I think that this is a mistake for both Nike and its most famous spokesman for three reasons.  First, given that Mr. Woods has repeatedly insisted that his marital infidelities are a private matter, this very public commercial is extremely hypocritical.  Second, Earl Woods’ words suggest that  people shouldn’t be so fast to pass judgment on his son until they’ve heard his side of the story–as if anything Tiger could say could possibly justify his alleged affairs with 17 women. Third, when Nike and Tiger should be doing everything possible to make this four-month episode fade away from the public consciousness, this commercial has only served to attract extra attention and controversy.

Nike is one of the few sponsors that didn’t abandon Mr. Woods following the revelations about his many infidelities; given their tremendous investment in him, I think that was the right decision.  But I believe that will continue to be the right decision only if it becomes increasingly clear that Mr. Woods is sincerely remorseful for his indiscretions and determined to get his life back on a healthy moral track.  Unfortunately, this commercial makes me question the sincerity of his remorse, and the quality of Nike’s judgment.

Having said that, I gave this commercial a rating of  “2nd floor”, rather than “basement”, because I have to give Nike some credit for having the courage to run this provocative commercial.  In the 1980s people thought Nike was crazy to run commercials without making any reference to the Nike brand (other than its now-famous “swoosh”), and it turned out Nike knew exactly what it was doing.  Maybe time will show that this latest commercial was an equally brilliant stroke.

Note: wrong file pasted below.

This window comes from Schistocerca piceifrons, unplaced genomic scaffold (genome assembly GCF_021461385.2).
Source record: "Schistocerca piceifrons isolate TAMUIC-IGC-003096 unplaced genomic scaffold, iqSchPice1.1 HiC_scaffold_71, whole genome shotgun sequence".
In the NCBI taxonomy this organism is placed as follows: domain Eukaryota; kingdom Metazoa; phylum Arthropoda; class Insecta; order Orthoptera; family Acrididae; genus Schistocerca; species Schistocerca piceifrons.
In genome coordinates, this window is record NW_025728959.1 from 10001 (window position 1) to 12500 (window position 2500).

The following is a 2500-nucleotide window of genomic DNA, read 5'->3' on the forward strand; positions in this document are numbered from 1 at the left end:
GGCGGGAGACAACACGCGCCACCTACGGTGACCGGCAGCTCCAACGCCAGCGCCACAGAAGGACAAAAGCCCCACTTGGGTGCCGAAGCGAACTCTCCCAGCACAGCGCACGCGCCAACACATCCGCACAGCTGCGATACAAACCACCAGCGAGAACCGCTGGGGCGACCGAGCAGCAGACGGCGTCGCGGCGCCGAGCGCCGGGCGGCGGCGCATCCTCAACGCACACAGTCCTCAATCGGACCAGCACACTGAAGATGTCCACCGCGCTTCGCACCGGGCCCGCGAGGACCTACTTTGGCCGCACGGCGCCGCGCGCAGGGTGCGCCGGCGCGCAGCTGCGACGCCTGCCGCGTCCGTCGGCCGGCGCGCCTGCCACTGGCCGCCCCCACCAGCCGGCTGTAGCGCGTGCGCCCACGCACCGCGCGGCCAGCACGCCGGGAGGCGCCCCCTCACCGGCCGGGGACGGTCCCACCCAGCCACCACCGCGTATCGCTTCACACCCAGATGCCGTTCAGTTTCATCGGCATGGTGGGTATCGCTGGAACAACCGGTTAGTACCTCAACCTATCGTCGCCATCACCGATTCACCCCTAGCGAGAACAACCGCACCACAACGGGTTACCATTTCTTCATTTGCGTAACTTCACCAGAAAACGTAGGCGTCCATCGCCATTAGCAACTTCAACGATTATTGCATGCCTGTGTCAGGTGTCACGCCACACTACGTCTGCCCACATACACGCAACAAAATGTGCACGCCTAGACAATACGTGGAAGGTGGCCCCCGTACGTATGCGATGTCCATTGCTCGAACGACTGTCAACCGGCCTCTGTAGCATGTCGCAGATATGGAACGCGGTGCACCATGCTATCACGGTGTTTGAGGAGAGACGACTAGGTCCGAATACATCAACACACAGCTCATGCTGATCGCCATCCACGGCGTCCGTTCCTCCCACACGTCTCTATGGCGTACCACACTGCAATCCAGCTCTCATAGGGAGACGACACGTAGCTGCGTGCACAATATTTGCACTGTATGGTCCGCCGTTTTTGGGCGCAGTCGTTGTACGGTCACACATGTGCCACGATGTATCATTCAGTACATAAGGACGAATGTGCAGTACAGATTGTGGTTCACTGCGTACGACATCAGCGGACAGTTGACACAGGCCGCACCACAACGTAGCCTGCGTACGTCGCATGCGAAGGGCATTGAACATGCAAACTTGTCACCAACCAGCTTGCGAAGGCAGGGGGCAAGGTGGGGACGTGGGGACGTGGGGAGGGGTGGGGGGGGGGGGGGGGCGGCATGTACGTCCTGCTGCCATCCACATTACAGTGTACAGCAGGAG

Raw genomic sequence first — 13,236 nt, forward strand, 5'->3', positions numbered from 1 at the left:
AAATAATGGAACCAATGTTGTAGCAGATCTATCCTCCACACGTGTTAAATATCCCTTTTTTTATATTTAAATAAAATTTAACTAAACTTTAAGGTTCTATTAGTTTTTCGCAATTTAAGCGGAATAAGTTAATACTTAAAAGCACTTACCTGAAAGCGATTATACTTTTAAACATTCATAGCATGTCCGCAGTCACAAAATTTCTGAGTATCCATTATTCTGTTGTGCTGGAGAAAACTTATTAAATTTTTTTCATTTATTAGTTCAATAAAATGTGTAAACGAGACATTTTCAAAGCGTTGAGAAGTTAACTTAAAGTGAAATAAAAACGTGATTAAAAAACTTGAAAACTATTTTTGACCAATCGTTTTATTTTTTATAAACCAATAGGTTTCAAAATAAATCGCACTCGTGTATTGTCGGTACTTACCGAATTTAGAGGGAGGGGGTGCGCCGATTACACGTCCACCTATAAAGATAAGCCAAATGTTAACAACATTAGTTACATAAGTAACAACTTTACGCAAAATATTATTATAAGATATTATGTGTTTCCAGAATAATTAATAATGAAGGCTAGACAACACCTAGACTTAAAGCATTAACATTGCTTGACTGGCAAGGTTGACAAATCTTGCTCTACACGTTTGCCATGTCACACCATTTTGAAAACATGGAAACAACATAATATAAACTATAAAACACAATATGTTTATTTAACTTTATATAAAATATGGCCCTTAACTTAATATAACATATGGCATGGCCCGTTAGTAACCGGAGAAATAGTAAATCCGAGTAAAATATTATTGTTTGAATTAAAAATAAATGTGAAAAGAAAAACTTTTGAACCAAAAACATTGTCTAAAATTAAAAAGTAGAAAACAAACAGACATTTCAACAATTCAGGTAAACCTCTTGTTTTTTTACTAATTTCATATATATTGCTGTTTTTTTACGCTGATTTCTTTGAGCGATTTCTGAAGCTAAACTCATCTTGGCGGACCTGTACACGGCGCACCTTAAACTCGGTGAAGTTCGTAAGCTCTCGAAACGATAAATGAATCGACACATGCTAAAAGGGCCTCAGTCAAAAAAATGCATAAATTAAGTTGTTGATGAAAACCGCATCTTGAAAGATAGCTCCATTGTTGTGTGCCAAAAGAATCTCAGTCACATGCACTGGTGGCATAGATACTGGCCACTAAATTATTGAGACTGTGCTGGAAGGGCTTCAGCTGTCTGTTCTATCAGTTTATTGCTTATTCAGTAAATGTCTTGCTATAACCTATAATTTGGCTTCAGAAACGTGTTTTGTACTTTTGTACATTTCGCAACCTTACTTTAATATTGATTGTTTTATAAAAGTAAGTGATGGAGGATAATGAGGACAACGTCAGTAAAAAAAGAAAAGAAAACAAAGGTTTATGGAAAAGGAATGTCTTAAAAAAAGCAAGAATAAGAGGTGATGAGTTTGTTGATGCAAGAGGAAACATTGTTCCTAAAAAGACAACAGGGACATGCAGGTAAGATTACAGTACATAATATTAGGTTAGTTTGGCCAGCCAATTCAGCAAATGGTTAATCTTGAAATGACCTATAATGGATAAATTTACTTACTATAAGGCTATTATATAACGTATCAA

But I’m betting that the advertising history books will show that, at least in this case, Nike should have taken a mulligan.

New Charmin Campaign a Wipeout

March 6th, 2010

Oh, for the days when Charmin‘s advertising consisted of dear old Mr. Whipple pleading with grocery store shoppers, “Please don’t squeeze the Charmin!” For the past year or so, Procter & Gamble’s marketing antics have surely had Dick Wilson, the actor who played this lovable character (as well as Darrin and Samantha’s neighbor in “Bewitched”), rolling over in his grave. They’ve certainly had me retching on my sofa.